Ethiopia, Africa’s second-most populous nation after Nigeria, is arguably one of the fastest growing economies largely due to its diaspora and the countries new policies encouraging them to return home.

For example, this newly opened hotel is owned by an Ethiopian couple who migrated back from Washington D.C.  It’s part of a growing series of businesses started by Ethiopians returning from the Diaspora to invest in their native land.

 “We wanted to create something new here in Ethiopia that has never been seen before. One of the unique things about the Washington Hotel is our Presidential Penthouse Suite. It is unique because the construction was done in a very dynamic way that separates us from any other hotel here in Ethiopia.”

 Business officials say the Ethiopian capital, Addis Ababa, home to the Africa Union headquarters, has tripled its number of hotels in the last three years. New roads and buildings are now a regular part of the city’s landscape.  The construction industry is being driven by the country’s growing economy and Ethiopians returning from abroad.

“The technology flow coming from abroad coming through the diaspora will be, in a human aspect, soft skill and also management aspect and also in a hardware aspect.”

Another area where the diaspora is shaping the narrative is the documentation of the African story.   In the Gambia, the Fyen Network, a foundation run by a family of Gambian women in the diaspora, is promoting literacy and education back home.  Anna Fye, her two sisters, and their mother, Lucy Fye, started Fyen in 2007 as a hobby, but it has grown into a powerful tool to influence young children and help them discover their heritage.

“Africans need to take over the narrative of telling the African story. We want to use the African experience, the African voice, the African perspective, to teach others, but also ourselves. So we can be proud to say here is a children’s series written by Africans for African children and of course, the rest of the world can also learn from it.”

As diaspora groups continue advocating for democracy and human rights across the continent -Africa’s most powerful resource is proving to be the caring attitude of its people.



By Paul Ndiho

countries are experimenting with drones to deliver on-demand emergency medical supplies to remote areas. The use of drones appears to saving lives. How Rwanda Built A Drone Delivery Service-1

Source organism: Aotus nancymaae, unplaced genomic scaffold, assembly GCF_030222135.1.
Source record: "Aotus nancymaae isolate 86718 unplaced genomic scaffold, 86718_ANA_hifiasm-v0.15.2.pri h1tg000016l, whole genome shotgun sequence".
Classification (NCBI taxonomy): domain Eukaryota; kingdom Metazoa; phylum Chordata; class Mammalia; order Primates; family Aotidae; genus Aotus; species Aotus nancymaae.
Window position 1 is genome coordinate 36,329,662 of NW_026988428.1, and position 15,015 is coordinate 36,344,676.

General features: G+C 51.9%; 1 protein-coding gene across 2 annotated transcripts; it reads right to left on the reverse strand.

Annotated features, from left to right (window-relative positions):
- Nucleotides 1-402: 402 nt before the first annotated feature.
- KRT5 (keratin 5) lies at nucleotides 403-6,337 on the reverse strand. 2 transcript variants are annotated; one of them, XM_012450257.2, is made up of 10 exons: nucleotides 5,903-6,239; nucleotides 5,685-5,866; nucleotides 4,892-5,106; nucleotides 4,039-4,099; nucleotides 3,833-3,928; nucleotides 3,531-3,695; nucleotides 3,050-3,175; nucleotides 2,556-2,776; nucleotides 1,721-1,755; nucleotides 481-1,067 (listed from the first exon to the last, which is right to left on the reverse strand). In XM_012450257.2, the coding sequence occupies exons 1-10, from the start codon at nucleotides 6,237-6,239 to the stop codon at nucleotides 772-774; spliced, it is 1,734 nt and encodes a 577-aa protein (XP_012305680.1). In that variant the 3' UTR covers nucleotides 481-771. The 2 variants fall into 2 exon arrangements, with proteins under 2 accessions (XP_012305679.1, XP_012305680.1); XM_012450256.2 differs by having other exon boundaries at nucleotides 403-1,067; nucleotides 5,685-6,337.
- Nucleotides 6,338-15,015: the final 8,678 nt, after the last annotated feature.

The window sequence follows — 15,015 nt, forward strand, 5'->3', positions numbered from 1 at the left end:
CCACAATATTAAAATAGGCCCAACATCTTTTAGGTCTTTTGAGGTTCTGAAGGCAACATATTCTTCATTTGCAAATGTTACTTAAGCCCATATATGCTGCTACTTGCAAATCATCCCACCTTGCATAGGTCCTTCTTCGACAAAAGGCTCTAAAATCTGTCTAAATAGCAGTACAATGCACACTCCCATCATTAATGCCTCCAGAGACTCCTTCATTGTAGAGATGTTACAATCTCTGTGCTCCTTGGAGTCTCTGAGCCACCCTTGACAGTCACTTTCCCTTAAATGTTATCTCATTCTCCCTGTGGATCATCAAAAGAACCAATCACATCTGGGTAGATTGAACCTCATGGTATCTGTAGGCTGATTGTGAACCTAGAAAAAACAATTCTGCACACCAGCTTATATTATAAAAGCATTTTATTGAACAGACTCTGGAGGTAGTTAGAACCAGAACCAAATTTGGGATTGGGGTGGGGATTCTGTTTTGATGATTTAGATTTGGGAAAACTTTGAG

For an aspiring drone pilot, racing unmanned aerial vehicles in my neighborhood or empty parking lots is a new hobby, and I still have a lot to learn. Perhaps, I should not quit my day job as a journalist anytime soon.

In the United States, three main steps must be taken to become a certified commercial drone pilot. Step one; you must learn the rules as required by the Federal Aviation Administration. Step two; you must pass the knowledge test required by the FAA and Step three; you must register your drone with the FAA.

A San Francisco, California-based tech firm Zipline is changing the way people use drones. The company has a fleet of drones that carry medical supplies to remote areas in Africa.

Earlier this month, Ghana became the second African country after Rwanda to launch a fleet of drones carrying medical supplies to remote areas. The drones are part of an ambitious plan to solve the problem of medical access in a country with poor roads. Dr. Wiredu, medical superintendent, Tafo government hospital:

“With the Zipline and this provision of drone technology we believe very much that if we have to bring things on an emergency basis, it is going to be easier for us. Within a very short time like where we find ourselves in the New Tafo government hospital in 30 minutes, we have this product delivered to you.”

Zipline is quickly becoming one of the world’s largest independent logistics networks, providing nearly 13 million people with instant access to essential medicines and revolutionizing access to healthcare with a cost-effective drone delivery network.

Millions of people across the world — in both developed and developing countries — die each year because they can’t get the medicine they need when they need it,”

Zipline’s drones have been flying test runs with blood and vaccines, at the main drone base in Omenako, 70 kilometers north of Accra, one of the company’s four distribution centers.  Zipline says the three other sites should be up and running by the end of 2019.

“When people are in urgent need when their life is on the line, and the hospital might not have the blood or the medicine they need to stay alive, we can get that medicine to them in 15 or 20 minutes by sending a drone and airdropping a package of medicine to the hospital”